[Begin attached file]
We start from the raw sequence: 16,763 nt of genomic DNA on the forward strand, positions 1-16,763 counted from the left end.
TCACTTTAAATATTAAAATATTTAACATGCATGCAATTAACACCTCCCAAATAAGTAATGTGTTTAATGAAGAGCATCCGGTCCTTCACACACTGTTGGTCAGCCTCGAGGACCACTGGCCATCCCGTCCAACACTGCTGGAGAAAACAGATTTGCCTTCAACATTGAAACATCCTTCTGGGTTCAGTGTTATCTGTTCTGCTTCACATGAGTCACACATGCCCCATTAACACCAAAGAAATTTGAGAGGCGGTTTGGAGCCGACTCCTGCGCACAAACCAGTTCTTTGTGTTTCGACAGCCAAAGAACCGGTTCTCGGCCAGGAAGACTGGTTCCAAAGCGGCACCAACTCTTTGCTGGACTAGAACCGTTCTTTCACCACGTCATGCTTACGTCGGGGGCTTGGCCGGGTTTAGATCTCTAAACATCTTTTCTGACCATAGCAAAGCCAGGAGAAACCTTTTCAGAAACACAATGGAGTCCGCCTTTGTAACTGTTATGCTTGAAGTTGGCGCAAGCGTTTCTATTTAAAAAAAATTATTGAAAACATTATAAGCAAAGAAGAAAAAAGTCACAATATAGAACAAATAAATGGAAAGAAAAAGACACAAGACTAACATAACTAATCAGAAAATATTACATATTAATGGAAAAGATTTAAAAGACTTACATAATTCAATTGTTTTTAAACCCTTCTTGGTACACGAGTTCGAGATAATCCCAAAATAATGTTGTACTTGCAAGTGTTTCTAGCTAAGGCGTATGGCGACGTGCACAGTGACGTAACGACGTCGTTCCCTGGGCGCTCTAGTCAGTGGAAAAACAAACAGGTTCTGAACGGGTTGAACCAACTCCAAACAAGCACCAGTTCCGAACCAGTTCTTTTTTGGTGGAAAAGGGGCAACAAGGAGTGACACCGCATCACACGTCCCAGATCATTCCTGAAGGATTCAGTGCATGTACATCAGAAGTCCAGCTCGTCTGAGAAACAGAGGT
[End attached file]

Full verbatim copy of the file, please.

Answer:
We start from the raw sequence: 16,763 nt of genomic DNA on the forward strand, positions 1-16,763 counted from the left end.
TCACTTTAAATATTAAAATATTTAACATGCATGCAATTAACACCTCCCAAATAAGTAATGTGTTTAATGAAGAGCATCCGGTCCTTCACACACTGTTGGTCAGCCTCGAGGACCACTGGCCATCCCGTCCAACACTGCTGGAGAAAACAGATTTGCCTTCAACATTGAAACATCCTTCTGGGTTCAGTGTTATCTGTTCTGCTTCACATGAGTCACACATGCCCCATTAACACCAAAGAAATTTGAGAGGCGGTTTGGAGCCGACTCCTGCGCACAAACCAGTTCTTTGTGTTTCGACAGCCAAAGAACCGGTTCTCGGCCAGGAAGACTGGTTCCAAAGCGGCACCAACTCTTTGCTGGACTAGAACCGTTCTTTCACCACGTCATGCTTACGTCGGGGGCTTGGCCGGGTTTAGATCTCTAAACATCTTTTCTGACCATAGCAAAGCCAGGAGAAACCTTTTCAGAAACACAATGGAGTCCGCCTTTGTAACTGTTATGCTTGAAGTTGGCGCAAGCGTTTCTATTTAAAAAAAATTATTGAAAACATTATAAGCAAAGAAGAAAAAAGTCACAATATAGAACAAATAAATGGAAAGAAAAAGACACAAGACTAACATAACTAATCAGAAAATATTACATATTAATGGAAAAGATTTAAAAGACTTACATAATTCAATTGTTTTTAAACCCTTCTTGGTACACGAGTTCGAGATAATCCCAAAATAATGTTGTACTTGCAAGTGTTTCTAGCTAAGGCGTATGGCGACGTGCACAGTGACGTAACGACGTCGTTCCCTGGGCGCTCTAGTCAGTGGAAAAACAAACAGGTTCTGAACGGGTTGAACCAACTCCAAACAAGCACCAGTTCCGAACCAGTTCTTTTTTGGTGGAAAAGGGGCAACAAGGAGTGACACCGCATCACACGTCCCAGATCATTCCTGAAGGATTCAGTGCATGTACATCAGAAGTCCAGCTCGTCTGAGAAACAGAGGT